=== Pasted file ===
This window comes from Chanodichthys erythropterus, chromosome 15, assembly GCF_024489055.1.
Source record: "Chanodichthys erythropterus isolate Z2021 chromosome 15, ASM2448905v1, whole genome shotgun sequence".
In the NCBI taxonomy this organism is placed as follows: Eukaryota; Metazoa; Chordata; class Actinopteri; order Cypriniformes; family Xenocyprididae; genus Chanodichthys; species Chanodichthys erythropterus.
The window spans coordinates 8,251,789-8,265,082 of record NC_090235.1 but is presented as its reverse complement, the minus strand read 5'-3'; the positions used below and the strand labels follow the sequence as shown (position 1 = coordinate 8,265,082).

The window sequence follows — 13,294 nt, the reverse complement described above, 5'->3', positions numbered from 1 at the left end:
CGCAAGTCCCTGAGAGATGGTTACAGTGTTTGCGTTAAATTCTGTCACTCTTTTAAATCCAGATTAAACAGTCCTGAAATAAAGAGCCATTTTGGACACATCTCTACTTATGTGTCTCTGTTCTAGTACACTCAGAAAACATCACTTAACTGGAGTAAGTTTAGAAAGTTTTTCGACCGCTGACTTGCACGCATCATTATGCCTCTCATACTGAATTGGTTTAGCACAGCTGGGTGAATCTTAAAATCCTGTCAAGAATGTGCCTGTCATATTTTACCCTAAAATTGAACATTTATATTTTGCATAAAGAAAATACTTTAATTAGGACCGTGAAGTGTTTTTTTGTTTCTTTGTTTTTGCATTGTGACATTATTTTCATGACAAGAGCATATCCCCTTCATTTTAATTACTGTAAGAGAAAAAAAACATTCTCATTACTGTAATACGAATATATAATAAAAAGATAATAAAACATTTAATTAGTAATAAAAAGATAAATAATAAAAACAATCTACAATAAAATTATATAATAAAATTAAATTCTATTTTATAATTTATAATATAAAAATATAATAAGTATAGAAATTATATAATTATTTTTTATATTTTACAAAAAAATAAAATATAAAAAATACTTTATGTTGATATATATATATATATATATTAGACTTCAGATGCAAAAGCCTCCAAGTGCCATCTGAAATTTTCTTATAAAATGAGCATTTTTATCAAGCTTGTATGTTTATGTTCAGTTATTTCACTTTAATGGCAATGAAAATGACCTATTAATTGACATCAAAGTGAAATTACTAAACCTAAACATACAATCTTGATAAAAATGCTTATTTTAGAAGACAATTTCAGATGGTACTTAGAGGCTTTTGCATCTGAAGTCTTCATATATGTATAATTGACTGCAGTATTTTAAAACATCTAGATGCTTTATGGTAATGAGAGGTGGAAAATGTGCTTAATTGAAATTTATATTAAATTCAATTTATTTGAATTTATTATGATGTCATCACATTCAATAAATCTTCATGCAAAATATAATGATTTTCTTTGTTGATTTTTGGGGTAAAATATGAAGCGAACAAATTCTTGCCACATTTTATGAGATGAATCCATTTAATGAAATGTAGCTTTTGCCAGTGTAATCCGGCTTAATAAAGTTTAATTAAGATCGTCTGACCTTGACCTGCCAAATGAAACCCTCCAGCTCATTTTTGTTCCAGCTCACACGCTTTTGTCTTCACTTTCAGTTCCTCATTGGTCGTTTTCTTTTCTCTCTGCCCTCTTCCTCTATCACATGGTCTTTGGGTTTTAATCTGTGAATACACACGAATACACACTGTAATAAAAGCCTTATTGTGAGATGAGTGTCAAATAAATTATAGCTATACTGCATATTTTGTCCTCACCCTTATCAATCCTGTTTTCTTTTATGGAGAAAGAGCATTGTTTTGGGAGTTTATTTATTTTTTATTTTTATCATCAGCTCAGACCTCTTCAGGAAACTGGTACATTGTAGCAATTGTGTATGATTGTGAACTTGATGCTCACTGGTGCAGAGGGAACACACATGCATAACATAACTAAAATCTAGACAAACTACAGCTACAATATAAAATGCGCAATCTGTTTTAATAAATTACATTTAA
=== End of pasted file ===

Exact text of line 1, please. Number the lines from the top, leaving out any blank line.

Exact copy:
This window comes from Chanodichthys erythropterus, chromosome 15, assembly GCF_024489055.1.